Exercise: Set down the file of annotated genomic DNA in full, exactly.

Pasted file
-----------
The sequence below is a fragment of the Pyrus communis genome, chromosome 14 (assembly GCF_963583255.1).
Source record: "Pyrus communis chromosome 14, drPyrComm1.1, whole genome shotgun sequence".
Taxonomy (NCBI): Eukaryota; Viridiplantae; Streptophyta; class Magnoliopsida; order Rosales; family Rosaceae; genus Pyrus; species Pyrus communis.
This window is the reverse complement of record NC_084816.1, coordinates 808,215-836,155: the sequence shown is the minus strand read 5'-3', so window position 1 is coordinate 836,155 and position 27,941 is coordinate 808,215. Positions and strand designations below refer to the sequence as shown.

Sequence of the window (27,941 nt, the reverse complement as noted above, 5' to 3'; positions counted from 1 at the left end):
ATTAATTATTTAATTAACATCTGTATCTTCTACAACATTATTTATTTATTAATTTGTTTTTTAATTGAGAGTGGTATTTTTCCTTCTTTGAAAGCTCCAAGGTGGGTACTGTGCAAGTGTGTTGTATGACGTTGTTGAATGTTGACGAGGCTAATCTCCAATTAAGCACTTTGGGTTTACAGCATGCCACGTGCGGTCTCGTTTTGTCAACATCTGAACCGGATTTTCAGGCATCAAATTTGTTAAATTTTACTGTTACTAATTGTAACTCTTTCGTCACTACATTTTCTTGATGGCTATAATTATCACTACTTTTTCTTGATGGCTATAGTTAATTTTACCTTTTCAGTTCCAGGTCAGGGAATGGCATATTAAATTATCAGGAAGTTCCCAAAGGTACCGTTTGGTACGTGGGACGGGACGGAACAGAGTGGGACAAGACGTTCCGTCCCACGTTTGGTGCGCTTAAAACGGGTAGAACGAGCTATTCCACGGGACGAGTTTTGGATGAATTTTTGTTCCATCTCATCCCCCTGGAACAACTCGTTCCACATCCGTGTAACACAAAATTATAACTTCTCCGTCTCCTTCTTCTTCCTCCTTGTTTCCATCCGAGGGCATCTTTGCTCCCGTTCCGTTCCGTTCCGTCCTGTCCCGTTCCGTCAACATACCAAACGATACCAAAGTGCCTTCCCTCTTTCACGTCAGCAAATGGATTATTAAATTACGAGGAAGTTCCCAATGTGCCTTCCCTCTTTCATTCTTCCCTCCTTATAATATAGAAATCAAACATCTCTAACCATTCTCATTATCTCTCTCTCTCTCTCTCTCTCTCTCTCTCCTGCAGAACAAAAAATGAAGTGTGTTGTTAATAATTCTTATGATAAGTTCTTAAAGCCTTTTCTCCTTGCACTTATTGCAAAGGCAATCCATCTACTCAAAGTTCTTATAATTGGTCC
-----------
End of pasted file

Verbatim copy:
The sequence below is a fragment of the Pyrus communis genome, chromosome 14 (assembly GCF_963583255.1).
Source record: "Pyrus communis chromosome 14, drPyrComm1.1, whole genome shotgun sequence".
Taxonomy (NCBI): Eukaryota; Viridiplantae; Streptophyta; class Magnoliopsida; order Rosales; family Rosaceae; genus Pyrus; species Pyrus communis.
This window is the reverse complement of record NC_084816.1, coordinates 808,215-836,155: the sequence shown is the minus strand read 5'-3', so window position 1 is coordinate 836,155 and position 27,941 is coordinate 808,215. Positions and strand designations below refer to the sequence as shown.

Sequence of the window (27,941 nt, the reverse complement as noted above, 5' to 3'; positions counted from 1 at the left end):
ATTAATTATTTAATTAACATCTGTATCTTCTACAACATTATTTATTTATTAATTTGTTTTTTAATTGAGAGTGGTATTTTTCCTTCTTTGAAAGCTCCAAGGTGGGTACTGTGCAAGTGTGTTGTATGACGTTGTTGAATGTTGACGAGGCTAATCTCCAATTAAGCACTTTGGGTTTACAGCATGCCACGTGCGGTCTCGTTTTGTCAACATCTGAACCGGATTTTCAGGCATCAAATTTGTTAAATTTTACTGTTACTAATTGTAACTCTTTCGTCACTACATTTTCTTGATGGCTATAATTATCACTACTTTTTCTTGATGGCTATAGTTAATTTTACCTTTTCAGTTCCAGGTCAGGGAATGGCATATTAAATTATCAGGAAGTTCCCAAAGGTACCGTTTGGTACGTGGGACGGGACGGAACAGAGTGGGACAAGACGTTCCGTCCCACGTTTGGTGCGCTTAAAACGGGTAGAACGAGCTATTCCACGGGACGAGTTTTGGATGAATTTTTGTTCCATCTCATCCCCCTGGAACAACTCGTTCCACATCCGTGTAACACAAAATTATAACTTCTCCGTCTCCTTCTTCTTCCTCCTTGTTTCCATCCGAGGGCATCTTTGCTCCCGTTCCGTTCCGTTCCGTCCTGTCCCGTTCCGTCAACATACCAAACGATACCAAAGTGCCTTCCCTCTTTCACGTCAGCAAATGGATTATTAAATTACGAGGAAGTTCCCAATGTGCCTTCCCTCTTTCATTCTTCCCTCCTTATAATATAGAAATCAAACATCTCTAACCATTCTCATTATCTCTCTCTCTCTCTCTCTCTCTCTCTCTCCTGCAGAACAAAAAATGAAGTGTGTTGTTAATAATTCTTATGATAAGTTCTTAAAGCCTTTTCTCCTTGCACTTATTGCAAAGGCAATCCATCTACTCAAAGTTCTTATAATTGGTCC